With the full intention of driving widespread adoption of collaboration software, it was trivial to pick Java as the platform: there is no other realistic way to bring together teammates working richly on Macs and Linux, in addition to Windows. Here are a few of the tricks we used to navigate such an operation.
If the product achieves security by extensively using cryptography, it may be highly preferable for all users to have the exact same version of Java. We have observed that there are some incompatibilities between encryption keys, particularly between Java 1.4 and 1.5. This implies making the sizable commitment to downloading Java for every new user—not a big deal according to Moore’s law.
A good way to make a product easy to deploy and upgrade is to use Java Web Start, which in essence is a download manager. JWS is smart, fetching only any upgraded binaries as they become available: downloads are as small as they have to be after the initial installation. We have detected that JWS 1.3 and before are not tolerant enough of low bandwidth or unreliable connections. Thus, it is advisable to require that users have Java 1.4+ before starting product installation.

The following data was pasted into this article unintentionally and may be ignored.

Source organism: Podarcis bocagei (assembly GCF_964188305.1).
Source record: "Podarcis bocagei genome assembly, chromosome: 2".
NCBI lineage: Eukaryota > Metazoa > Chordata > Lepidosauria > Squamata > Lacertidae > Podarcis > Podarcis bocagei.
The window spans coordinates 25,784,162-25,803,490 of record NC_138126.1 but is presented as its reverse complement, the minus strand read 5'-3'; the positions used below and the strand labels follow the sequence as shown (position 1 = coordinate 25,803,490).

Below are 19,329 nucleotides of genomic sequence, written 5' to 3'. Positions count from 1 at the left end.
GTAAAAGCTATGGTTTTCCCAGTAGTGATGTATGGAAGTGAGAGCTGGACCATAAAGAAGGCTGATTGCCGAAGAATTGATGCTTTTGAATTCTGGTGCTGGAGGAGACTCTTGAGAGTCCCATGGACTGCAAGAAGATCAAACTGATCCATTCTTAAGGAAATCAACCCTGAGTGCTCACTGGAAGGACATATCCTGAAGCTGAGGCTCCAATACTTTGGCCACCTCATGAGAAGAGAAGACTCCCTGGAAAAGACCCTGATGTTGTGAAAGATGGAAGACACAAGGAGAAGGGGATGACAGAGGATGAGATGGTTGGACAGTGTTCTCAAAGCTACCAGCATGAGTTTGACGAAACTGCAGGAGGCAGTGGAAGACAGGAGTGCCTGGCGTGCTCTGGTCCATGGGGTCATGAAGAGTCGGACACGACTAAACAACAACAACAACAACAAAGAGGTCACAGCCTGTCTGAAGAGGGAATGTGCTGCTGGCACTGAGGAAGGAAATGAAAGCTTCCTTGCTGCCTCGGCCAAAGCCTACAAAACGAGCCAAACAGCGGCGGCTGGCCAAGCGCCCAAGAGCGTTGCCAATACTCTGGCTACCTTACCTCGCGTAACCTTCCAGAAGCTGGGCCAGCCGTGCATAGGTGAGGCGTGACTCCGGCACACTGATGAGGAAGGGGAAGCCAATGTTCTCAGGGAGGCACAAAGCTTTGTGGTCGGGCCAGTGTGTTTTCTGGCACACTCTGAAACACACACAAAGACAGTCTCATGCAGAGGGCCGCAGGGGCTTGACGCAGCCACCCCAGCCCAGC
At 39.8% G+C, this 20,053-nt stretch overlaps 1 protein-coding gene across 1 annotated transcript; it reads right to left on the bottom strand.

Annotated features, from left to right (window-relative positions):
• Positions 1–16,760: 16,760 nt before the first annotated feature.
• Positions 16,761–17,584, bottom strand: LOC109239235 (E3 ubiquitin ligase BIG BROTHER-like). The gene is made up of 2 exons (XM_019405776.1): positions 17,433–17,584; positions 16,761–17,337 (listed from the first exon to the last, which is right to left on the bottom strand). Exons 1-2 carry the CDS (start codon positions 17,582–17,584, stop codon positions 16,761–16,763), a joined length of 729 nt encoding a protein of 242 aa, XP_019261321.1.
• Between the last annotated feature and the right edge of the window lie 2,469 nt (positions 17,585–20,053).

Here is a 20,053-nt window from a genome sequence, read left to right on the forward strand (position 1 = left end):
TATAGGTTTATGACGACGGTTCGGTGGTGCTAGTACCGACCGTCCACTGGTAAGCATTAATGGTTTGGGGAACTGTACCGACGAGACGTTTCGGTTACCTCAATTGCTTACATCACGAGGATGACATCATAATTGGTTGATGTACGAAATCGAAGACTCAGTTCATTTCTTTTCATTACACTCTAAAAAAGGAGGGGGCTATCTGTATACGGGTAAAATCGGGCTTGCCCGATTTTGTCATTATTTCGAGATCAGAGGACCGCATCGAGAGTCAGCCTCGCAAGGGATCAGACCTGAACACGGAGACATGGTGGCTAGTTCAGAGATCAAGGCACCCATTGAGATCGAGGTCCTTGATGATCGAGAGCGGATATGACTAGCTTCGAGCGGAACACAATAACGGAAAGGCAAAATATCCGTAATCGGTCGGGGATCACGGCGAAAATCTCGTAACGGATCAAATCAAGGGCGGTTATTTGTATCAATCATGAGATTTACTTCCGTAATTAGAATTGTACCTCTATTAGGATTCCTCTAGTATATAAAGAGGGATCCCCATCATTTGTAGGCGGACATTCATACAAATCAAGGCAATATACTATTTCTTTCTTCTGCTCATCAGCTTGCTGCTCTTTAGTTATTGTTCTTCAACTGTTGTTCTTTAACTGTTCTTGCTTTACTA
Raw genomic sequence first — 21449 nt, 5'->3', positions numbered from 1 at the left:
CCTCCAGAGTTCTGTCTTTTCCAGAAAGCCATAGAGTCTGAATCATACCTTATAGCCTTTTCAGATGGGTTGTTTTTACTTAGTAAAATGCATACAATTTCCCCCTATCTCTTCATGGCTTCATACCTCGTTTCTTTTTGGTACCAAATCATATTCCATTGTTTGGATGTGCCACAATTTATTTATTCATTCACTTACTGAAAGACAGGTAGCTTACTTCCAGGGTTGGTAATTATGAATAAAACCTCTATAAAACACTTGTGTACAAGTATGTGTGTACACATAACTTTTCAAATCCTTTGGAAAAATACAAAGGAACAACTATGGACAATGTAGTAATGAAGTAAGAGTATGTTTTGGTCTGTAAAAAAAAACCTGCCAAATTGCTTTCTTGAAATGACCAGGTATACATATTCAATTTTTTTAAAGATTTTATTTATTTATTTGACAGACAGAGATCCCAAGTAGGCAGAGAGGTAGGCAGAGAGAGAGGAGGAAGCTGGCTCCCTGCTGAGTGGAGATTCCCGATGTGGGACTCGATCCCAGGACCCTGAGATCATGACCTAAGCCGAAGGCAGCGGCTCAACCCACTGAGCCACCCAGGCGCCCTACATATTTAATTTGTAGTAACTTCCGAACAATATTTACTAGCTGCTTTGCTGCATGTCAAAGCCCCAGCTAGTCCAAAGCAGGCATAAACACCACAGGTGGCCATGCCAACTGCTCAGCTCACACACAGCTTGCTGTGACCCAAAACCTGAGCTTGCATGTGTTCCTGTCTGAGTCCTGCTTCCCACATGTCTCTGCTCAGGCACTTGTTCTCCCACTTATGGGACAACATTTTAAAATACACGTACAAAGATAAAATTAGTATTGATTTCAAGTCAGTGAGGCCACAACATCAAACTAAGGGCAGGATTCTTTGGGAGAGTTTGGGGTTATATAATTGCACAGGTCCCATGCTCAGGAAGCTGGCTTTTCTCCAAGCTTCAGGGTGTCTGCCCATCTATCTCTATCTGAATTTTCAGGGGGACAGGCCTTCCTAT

Sound like a big gamble? Sure, but you are not alone. Google and Sun have partnered to make Java widely available on people’s desktops.